For the first time, Consumer Reports will provide patient satisfaction ratings for more than 3,400 hospitals across the United States.
The online ratings, published by the Consumer Reports Health Ratings Center, are based on patient surveys collected by the government's Hospital Consumer Assessments of Healthcare Providers and Systems Survey, known as HCAHPS. The data will be available to consumers in an interface with Consumer Reports ratings.
Subscribers to www.ConsumerReportsHealth.org will be able to access the hospital ratings.
According to Consumer Reports, a team of statisticians and health experts analyzed the government data to develop the ratings. The Health Ratings Center integrated intensity of care rankings, linking patient satisfaction and intensity of care; hospitals that have above-average patient satisfaction ratings provide, on average, a more conservative (and less expensive) type of medical care.
The intensity of care rankings are based on data from the Dartmouth Atlas of Health Care and the Dartmouth Institute for Health Policy and Clinical Practice.
"Intensity of care is a critical part of the equation for consumers because it has many implications – if you land in a hospital that is aggressive, that will mean frequent diagnostic tests and doctor visits, more reliance on specialists instead of primary care doctors, prolonged hospital stays, more days in the ICU and higher out-of-pocket expenditures, without necessarily improving outcomes," said John Santa, MD, director of the Consumer Reports Health Ratings Center.
Santa said Consumer Reports' new ratings demonstrate substantial differences in quality of care across the country, including a link between patient satisfaction and intensity of care.
"Our colleagues at Dartmouth have found that patients who live in regions with more intense care – longer hospitalizations and more doctor visits – rate the quality of care lower, and vice versa," said Santa.
He noted that when Consumer Reports culled a list of U.S. teaching hospitals – specifically, those teaching hospitals that are rated significantly above the national average and those that are significantly below average – a similar pattern emerged.
"Some of the teaching hospitals that got high marks were also among the ones with more conservative care," said Santa.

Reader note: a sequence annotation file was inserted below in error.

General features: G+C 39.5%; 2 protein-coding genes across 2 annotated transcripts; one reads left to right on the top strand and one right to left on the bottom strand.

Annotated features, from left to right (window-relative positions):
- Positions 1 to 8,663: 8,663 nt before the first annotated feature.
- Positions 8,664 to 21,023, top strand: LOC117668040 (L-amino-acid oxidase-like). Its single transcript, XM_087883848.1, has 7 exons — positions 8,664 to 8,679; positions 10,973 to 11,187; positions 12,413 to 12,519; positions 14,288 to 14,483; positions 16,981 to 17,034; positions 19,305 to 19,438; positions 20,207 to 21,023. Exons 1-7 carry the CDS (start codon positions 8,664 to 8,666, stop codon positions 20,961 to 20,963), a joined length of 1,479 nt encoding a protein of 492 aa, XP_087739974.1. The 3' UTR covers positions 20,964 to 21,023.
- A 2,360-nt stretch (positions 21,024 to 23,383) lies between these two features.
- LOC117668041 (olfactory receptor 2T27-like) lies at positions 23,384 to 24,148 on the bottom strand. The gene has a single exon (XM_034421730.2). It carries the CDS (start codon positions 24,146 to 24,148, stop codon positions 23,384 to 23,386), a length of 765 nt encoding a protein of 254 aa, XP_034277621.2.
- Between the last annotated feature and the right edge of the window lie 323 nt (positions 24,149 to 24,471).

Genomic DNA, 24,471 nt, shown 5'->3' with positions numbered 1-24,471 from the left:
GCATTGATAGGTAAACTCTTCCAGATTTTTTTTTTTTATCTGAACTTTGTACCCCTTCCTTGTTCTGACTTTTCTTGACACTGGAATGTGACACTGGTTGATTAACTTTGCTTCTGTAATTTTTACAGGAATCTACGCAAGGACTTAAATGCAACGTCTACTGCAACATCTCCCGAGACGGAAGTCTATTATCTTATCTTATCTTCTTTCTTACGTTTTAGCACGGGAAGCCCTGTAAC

Some examples of teaching hospitals that rose to the top of CR's Patient Ratings, which also provide more conservative care, are Gunderson Lutheran Medical Center (LaCrosse, Wis.), Mary Hitchcock Memorial Hospital (Lebanon, N.H.), University of Wisconsin Hospitals and Clinics (Madison, Wis.) and the University of North Carolina Hospital (Chapel Hill, N.C.).
Some examples of teaching hospitals that fell to the bottom of CR's Patient Ratings, which also provide more aggressive care, are Mount Sinai Medical Center (Miami Beach, Fla.), Long Island College Hospital (Brooklyn, N.Y.), Caritas Health Care (Elmhurst, N.Y.), Brooklyn Hospital Center at Downtown Campus (Brooklyn, N.Y.) and Bronx-Lebanon Hospital Center (Bronx, N.Y.).
"It's especially important that hospitals responsible for teaching the next generation of physicians encourage an approach emphasizing care strategies that make optimal use of resources while satisfying patients," Santa said.
Subscribers to www.ConsumerReportsHealth.org can look up their local hospital's Overall Patient Experience Rating plus ratings for eight performance measures: doctor communication, nurse communication, room cleanliness, discharge information, attentiveness of hospital staff, communication about new medications, pain control and quietness.
Santa said CR's Ratings point to several areas of concern with U.S. hospitals. "Too many hospitals are falling down on the job in key areas such as communication about new medications, discharge planning and staff attentiveness," he said.
A total of 3,141 hospitals, or 92 percent of all hospitals rated, were given the lowest ratings for staff communication about new medications; 2,794 hospitals, or 82 percent, received the lowest marks for discharge instructions; and, 910, or 27 percent, received low marks for attentiveness of staff.
"The performance of hospitals when it comes to discharge is truly lackluster," said Santa. "While hospitals work to correct this, patients need to be forewarned so they can do everything in their power to get the right hospital staff working with them on their exit strategy, otherwise their chances of ending up right back in the hospital are increased."